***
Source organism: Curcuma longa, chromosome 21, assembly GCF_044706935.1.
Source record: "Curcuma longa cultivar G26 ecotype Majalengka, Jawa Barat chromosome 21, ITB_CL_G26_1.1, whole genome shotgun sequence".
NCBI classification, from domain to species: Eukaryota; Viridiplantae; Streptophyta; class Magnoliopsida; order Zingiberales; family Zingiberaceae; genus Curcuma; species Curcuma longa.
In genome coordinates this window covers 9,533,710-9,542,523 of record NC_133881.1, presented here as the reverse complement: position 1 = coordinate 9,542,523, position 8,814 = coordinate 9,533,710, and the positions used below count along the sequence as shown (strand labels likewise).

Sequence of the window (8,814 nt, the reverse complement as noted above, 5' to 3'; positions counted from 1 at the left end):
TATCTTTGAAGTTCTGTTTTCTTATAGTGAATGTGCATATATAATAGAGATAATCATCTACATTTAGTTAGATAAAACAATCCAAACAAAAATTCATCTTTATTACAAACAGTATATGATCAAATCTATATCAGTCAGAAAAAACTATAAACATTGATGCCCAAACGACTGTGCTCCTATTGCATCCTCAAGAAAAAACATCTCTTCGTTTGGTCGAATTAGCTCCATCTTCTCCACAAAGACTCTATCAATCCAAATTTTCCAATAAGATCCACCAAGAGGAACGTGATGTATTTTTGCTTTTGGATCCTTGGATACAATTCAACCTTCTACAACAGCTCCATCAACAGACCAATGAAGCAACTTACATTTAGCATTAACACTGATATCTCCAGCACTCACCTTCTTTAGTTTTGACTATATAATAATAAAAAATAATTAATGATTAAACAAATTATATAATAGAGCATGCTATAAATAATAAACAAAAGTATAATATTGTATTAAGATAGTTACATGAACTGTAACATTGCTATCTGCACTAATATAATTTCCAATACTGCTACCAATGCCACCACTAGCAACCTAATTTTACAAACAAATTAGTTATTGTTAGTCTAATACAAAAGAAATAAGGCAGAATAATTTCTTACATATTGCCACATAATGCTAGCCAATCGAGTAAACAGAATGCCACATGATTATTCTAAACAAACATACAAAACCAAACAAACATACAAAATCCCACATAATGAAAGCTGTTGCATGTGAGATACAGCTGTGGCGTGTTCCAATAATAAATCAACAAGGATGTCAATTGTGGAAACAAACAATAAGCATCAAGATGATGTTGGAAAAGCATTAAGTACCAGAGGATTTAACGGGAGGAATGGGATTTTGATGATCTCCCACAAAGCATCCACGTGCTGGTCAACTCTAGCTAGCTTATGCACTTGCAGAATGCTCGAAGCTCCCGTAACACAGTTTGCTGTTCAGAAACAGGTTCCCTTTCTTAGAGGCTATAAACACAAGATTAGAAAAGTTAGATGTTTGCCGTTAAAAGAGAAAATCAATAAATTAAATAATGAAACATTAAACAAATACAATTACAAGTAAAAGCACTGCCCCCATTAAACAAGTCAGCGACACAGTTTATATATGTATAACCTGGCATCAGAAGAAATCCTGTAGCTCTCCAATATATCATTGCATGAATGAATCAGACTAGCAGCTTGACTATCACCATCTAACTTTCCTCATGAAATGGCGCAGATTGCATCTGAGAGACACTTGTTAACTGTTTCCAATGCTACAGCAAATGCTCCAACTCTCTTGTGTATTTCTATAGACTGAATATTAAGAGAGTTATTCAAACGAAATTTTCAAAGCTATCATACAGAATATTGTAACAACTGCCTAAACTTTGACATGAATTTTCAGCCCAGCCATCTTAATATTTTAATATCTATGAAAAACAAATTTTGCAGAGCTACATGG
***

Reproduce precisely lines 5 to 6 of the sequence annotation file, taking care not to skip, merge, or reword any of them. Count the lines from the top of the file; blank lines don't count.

Sequence of the window (8,814 nt, the reverse complement as noted above, 5' to 3'; positions counted from 1 at the left end):
TATCTTTGAAGTTCTGTTTTCTTATAGTGAATGTGCATATATAATAGAGATAATCATCTACATTTAGTTAGATAAAACAATCCAAACAAAAATTCATCTTTATTACAAACAGTATATGATCAAATCTATATCAGTCAGAAAAAACTATAAACATTGATGCCCAAACGACTGTGCTCCTATTGCATCCTCAAGAAAAAACATCTCTTCGTTTGGTCGAATTAGCTCCATCTTCTCCACAAAGACTCTATCAATCCAAATTTTCCAATAAGATCCACCAAGAGGAACGTGATGTATTTTTGCTTTTGGATCCTTGGATACAATTCAACCTTCTACAACAGCTCCATCAACAGACCAATGAAGCAACTTACATTTAGCATTAACACTGATATCTCCAGCACTCACCTTCTTTAGTTTTGACTATATAATAATAAAAAATAATTAATGATTAAACAAATTATATAATAGAGCATGCTATAAATAATAAACAAAAGTATAATATTGTATTAAGATAGTTACATGAACTGTAACATTGCTATCTGCACTAATATAATTTCCAATACTGCTACCAATGCCACCACTAGCAACCTAATTTTACAAACAAATTAGTTATTGTTAGTCTAATACAAAAGAAATAAGGCAGAATAATTTCTTACATATTGCCACATAATGCTAGCCAATCGAGTAAACAGAATGCCACATGATTATTCTAAACAAACATACAAAACCAAACAAACATACAAAATCCCACATAATGAAAGCTGTTGCATGTGAGATACAGCTGTGGCGTGTTCCAATAATAAATCAACAAGGATGTCAATTGTGGAAACAAACAATAAGCATCAAGATGATGTTGGAAAAGCATTAAGTACCAGAGGATTTAACGGGAGGAATGGGATTTTGATGATCTCCCACAAAGCATCCACGTGCTGGTCAACTCTAGCTAGCTTATGCACTTGCAGAATGCTCGAAGCTCCCGTAACACAGTTTGCTGTTCAGAAACAGGTTCCCTTTCTTAGAGGCTATAAACACAAGATTAGAAAAGTTAGATGTTTGCCGTTAAAAGAGAAAATCAATAAATTAAATAATGAAACATTAAACAAATACAATTACAAGTAAAAGCACTGCCCCCATTAAACAAGTCAGCGACACAGTTTATATATGTATAACCTGGCATCAGAAGAAATCCTGTAGCTCTCCAATATATCATTGCATGAATGAATCAGACTAGCAGCTTGACTATCACCATCTAACTTTCCTCATGAAATGGCGCAGATTGCATCTGAGAGACACTTGTTAACTGTTTCCAATGCTACAGCAAATGCTCCAACTCTCTTGTGTATTTCTATAGACTGAATATTAAGAGAGTTATTCAAACGAAATTTTCAAAGCTATCATACAGAATATTGTAACAACTGCCTAAACTTTGACATGAATTTTCAGCCCAGCCATCTTAATATTTTAATATCTATGAAAAACAAATTTTGCAGAGCTACATGG